COVID-19 got me into Netflix. For a long long time, I was away from web-series: I saw it as a vicious web. I risked feeling completely out of place (almost a living anachronism) in most conversations, when people would discuss with excitement about the latest episode of Game of Thrones or any other series. The pride of not following the herd did not assuage the feelings of alienation.
And then I heard Odisha Chief Minister Naveen Patnaik mention in an interview to renowned journalist Rajdeep Sardesai on India Today TV just before the elections in 2019 that he loved a particular series on Netflix. I was curious to check it out, but then my parents were terminally ill, and I forgot all about it.
COVID-19 got me into Netflix and OTT platforms just as the Indian victory in the cricket World Cup in 1983 got me to watch TV. I tried out different genres and liked the Friends, Big Bang Theory etc. But I realized I loved my political thrillers. That was my genre. I loved House of Cards, which is on the political intrigues and Machiavellian politics that led the power hungry Underwoods to snatch the US presidency. When the current lockdown started, I flirted with a few series, mostly spy thrillers like Nikita, Blacklist and Homeland. But knowing my real love for political thrillers, I was undecided between Madam Secretary, Designated Survivor and a couple of others.
I saw a little of both, and found the very premise of Designated Survivor very interesting. An honest and committed architect turned city planner, who had developed a housing solution, had been invited by the new President of the US to be his Secretary of Housing and Urban Development. In a sudden turn of events, on the day of the State of the Union address by the new President, he is named as the “Designated Survivor”. A little research led me to know that the procedure originated during the paranoia of the Cold War when it was deemed hypothetically possible that top leaders in the Presidential line of succession could all be eliminated in the event of a terrorist attack with mass casualty. Hence, at events such as a State of the Union address, where all the top leaders are to congregate, one of them, the Designated Survivor, is kept at an undisclosed safe location at that time. In the event of such a catastrophe, he takes over the office of the President of the United States.
The web series begins with that hypothetical situation coming true. The architect turned academic, who was about to get his appointment as Secretary, is suddenly thrown into the Chair of the President, having escaped the attack as the Designated Survivor. It is something he had never prepared for, having never wanted a career in politics, having never had a day in politics. In fact, just before the attack, he had heard that the President had planned to have someone else as the HUD Secretary. The drama does not end there. President Kirkman later finds that his closest aide, the Vice President, was one of the main conspirators in the bombing of the Capitol and subsequent attempts on his own life. His closest aide after this, his Secretary of State also tries to undermine his presidency and he has to throw him out.
As I kept watching the series, I could not avoid making comparisons with Naveen Patnaik. I had heard that apparently, he was similarly thrown into political leadership following the death of his father Biju Patnaik , when he had been nowhere there in the speculated line of succession, which included the mighty like Bijoy Mahapatra and Dilip Ray. He had no experience in politics and was apparently disinterested as well. President Kirkman’s misadventures with his closest aides, one after the other, also sounded uncannily similar. What was most interesting was that, President Kirkman in the web-series Designated Survivor becomes popular because he is the very anti-thesis of the polarized self-serving politics played by most people. He comes across as a genuine, honest leader, committed to create a better world both for Americans and for others but having his own weaknesses.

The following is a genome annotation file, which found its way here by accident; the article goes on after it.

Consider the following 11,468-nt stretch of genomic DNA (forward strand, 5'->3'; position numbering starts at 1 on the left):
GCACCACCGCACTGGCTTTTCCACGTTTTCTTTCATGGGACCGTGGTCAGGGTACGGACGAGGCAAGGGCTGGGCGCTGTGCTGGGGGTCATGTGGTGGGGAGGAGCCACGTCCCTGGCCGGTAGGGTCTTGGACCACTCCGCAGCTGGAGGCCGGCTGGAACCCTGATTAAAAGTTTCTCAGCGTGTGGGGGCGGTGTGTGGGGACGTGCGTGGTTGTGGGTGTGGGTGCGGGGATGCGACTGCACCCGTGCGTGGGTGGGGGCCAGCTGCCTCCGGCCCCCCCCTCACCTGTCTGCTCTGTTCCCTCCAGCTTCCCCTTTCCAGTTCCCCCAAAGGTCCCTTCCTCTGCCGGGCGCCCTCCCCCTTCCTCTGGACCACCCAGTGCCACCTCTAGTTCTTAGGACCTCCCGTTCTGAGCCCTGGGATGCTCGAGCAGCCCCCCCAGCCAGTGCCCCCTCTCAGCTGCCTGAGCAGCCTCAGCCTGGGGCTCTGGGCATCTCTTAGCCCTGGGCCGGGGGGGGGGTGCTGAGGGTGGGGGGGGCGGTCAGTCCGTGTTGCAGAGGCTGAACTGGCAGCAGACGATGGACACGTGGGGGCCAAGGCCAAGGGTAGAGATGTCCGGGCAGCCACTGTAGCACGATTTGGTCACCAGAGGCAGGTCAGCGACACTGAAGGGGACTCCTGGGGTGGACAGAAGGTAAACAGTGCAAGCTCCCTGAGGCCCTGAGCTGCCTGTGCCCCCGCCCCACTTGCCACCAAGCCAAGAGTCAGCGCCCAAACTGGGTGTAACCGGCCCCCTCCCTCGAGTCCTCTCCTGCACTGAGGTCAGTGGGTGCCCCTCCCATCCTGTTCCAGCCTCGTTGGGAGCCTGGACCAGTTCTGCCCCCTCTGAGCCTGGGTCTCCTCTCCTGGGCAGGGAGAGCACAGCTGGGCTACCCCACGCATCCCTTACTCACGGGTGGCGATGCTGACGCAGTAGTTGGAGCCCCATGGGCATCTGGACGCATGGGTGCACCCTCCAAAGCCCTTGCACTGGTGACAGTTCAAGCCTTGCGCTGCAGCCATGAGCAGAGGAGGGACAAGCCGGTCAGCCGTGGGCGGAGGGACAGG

I am not competent to say how genuine, honest and committed Naveen Patnaik is, but from what I have observed, I can definitely say that part of his magic wand is that Naveen Patnaik is the antithesis of the “typical politician” one sees in popular media. He definitely continues to be seen as clean, honest and a refreshing change as a political leader. I continue to be amazed and impressed with many of his out-of-the-box political decisions.
A couple of hours back, I was chatting with a friend and I complained about how I had spent a great deal of my time on Netflix during the lockdown instead of spending my time on more productive work. He pulled my leg as usual and said, “That’s what all big people do.” I was quick to quip, “I am not Naveen Patnaik” and told him about the Rajdeep Sardesai interview in which he had mentioned watching Netflix.
After the call, out of curiosity, I looked for the interview. When Rajdeep asks him, “Are you on Netflix? What are you watching?”, Naveen replies, “I am watching Designated Survivor. It’s very good. You must watch it”.
(Note: In the United States, a designated survivor (or designated successor) is a named individual in the presidential line of succession, chosen to stay at an undisclosed secure location, away from events such as State of the Union addresses and presidential inaugurations. The practice of designating a successor is intended to prevent a hypothetical decapitation of the government and to safeguard continuity in the office of the president in the event the president along with the vice president and multiple other officials in the presidential line of succession die in a mass-casualty incident. The procedure originated in the 1950s during the Cold War with its risk of nuclear attack.)